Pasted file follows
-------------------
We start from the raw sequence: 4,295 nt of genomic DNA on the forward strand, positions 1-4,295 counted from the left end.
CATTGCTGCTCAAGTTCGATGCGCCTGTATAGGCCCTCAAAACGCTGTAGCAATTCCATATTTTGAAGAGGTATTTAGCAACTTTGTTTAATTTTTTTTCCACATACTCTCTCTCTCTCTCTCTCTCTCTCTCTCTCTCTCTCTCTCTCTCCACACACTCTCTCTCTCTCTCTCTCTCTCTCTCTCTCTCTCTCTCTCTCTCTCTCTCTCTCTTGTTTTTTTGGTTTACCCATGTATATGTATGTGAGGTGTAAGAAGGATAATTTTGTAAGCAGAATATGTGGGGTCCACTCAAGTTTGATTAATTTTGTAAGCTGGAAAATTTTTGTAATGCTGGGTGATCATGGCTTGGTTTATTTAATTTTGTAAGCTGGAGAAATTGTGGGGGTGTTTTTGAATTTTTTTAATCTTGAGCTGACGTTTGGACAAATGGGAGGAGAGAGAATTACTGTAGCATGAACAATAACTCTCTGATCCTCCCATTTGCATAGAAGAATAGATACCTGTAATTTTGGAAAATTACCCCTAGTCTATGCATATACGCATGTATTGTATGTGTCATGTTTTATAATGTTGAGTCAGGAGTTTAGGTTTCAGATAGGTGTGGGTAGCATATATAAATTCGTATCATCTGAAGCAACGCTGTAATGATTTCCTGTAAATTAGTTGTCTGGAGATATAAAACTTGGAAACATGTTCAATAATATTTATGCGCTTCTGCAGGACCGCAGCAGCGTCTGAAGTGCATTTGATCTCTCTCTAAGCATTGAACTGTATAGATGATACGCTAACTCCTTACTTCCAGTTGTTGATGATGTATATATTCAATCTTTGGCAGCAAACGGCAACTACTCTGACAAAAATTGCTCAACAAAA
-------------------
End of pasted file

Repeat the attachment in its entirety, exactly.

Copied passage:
We start from the raw sequence: 4,295 nt of genomic DNA on the forward strand, positions 1-4,295 counted from the left end.
CATTGCTGCTCAAGTTCGATGCGCCTGTATAGGCCCTCAAAACGCTGTAGCAATTCCATATTTTGAAGAGGTATTTAGCAACTTTGTTTAATTTTTTTTCCACATACTCTCTCTCTCTCTCTCTCTCTCTCTCTCTCTCTCTCTCTCTCTCCACACACTCTCTCTCTCTCTCTCTCTCTCTCTCTCTCTCTCTCTCTCTCTCTCTCTCTCTCTTGTTTTTTTGGTTTACCCATGTATATGTATGTGAGGTGTAAGAAGGATAATTTTGTAAGCAGAATATGTGGGGTCCACTCAAGTTTGATTAATTTTGTAAGCTGGAAAATTTTTGTAATGCTGGGTGATCATGGCTTGGTTTATTTAATTTTGTAAGCTGGAGAAATTGTGGGGGTGTTTTTGAATTTTTTTAATCTTGAGCTGACGTTTGGACAAATGGGAGGAGAGAGAATTACTGTAGCATGAACAATAACTCTCTGATCCTCCCATTTGCATAGAAGAATAGATACCTGTAATTTTGGAAAATTACCCCTAGTCTATGCATATACGCATGTATTGTATGTGTCATGTTTTATAATGTTGAGTCAGGAGTTTAGGTTTCAGATAGGTGTGGGTAGCATATATAAATTCGTATCATCTGAAGCAACGCTGTAATGATTTCCTGTAAATTAGTTGTCTGGAGATATAAAACTTGGAAACATGTTCAATAATATTTATGCGCTTCTGCAGGACCGCAGCAGCGTCTGAAGTGCATTTGATCTCTCTCTAAGCATTGAACTGTATAGATGATACGCTAACTCCTTACTTCCAGTTGTTGATGATGTATATATTCAATCTTTGGCAGCAAACGGCAACTACTCTGACAAAAATTGCTCAACAAAA